Dio comes out, and yells, “Vivian Campbell and his magic guitar” and the crowd roars their approval. Then he gets the crowd involved a sing-along. And I’m bummed that the fast outro of the song doesn’t get played.

But they do go into “The Last In Line”.

The medieval fingerpicked intro hides the metal cut that the song would become.

“We are coming”, silence, “hoooooome” as the riffs kick in. The band is nailing everything and Appice is thundering. And for such a new song, the crowd is singing along with him. I guess you can’t keep a good song down.

Once the song ends, something unexpected happen. They go into the fast outro section of “Heaven And Hell” and I’m not bummed anymore as this is my favourite section of the song. Campbell is wailing away here on the guitar again, which makes me question why there had to be a lone “Guitar Solo” spotlight.

“Rainbow In The Dark” cranks in, with Dio sending out his devil horns salute at the end of every fourth bar. They know what needs to be done and they deliver.

Campbell’s playing is excellent and I like how he adds a few extra fills here and there in his lead break, letting the energy of the show take over and command his performance. And Appice can play a metal cut with just his snare, he’s that good on it.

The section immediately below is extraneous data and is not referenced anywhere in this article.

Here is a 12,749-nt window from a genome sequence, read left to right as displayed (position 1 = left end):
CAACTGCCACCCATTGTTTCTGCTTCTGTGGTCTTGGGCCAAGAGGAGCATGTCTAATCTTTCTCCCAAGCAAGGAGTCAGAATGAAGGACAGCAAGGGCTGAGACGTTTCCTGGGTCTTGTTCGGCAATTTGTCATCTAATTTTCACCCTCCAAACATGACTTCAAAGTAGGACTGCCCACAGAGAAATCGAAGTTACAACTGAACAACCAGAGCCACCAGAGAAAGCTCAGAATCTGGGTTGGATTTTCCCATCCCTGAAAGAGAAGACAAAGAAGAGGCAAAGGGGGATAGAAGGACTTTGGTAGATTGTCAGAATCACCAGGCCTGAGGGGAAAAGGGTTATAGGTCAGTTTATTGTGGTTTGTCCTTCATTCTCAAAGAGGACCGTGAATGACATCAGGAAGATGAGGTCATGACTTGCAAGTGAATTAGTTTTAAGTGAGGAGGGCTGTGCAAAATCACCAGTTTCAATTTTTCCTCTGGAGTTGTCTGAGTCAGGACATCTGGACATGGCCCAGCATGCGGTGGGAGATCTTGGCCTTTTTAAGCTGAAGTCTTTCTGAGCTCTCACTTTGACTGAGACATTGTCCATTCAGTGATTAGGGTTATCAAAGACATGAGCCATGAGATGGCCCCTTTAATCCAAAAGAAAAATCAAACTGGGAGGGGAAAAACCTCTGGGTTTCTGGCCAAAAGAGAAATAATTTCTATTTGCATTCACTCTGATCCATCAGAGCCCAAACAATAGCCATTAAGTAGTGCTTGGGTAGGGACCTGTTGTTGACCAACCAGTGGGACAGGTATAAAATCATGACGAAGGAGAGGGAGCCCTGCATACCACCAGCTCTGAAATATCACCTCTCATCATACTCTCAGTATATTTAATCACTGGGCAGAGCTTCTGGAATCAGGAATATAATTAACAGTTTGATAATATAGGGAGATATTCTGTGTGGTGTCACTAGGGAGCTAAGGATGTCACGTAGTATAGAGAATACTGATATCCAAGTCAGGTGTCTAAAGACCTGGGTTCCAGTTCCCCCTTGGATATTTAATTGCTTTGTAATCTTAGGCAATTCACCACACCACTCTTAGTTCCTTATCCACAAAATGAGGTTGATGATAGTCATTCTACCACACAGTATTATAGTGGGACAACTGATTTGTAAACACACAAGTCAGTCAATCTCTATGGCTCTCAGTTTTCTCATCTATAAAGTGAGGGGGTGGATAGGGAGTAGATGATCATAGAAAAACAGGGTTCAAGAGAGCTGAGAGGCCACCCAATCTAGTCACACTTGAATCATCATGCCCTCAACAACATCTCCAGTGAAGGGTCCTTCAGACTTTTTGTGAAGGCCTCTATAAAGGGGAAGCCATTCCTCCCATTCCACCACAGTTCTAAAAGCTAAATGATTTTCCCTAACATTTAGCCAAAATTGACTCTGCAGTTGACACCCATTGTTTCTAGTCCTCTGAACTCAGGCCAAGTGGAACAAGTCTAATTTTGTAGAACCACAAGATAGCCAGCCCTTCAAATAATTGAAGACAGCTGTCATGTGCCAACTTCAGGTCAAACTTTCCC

“Mob Rules” kicks in. It’s full of energy, and Campbell goes all shred in the lead break, totally playing his thing, sort of like how Randy Rhoads did with the old Black Sabbath cuts.

The show ends, it goes to black, only for the band to come out and tell the audience they deserve another one.

And what a closer.

“We Rock” kicks in and that opening guitar riff is head banging, circle pit like. And there’s fireworks going off like crazy, lasers and did I mention that Appice can carry a song with a bass drum and snare. He can.

And the show is done.

If you want to see the classic era Dio band at its best, this DVD is a must have. Press play and enjoy, as half of the band has come home and I guess we’ll never know if they were evil or divine. RIP Ronnie James Dio and Jimmy Bain and thanks for the music and memories.


Avenged Sevenfold and Five Finger Death Punch at the Big Top

I wrote this post on Wednesday morning, however I didn’t post it as I was in a rush to get to work and then once work was over I had to rush over to the Richie Sambora show. Then I spent Thursday morning writing up the Richie Sambora post and after posting that, I was off to work and then after work I was off to see Mrs Browns Boys at WIN Entertainment Centre. So here I am, three days after the event, back to this post.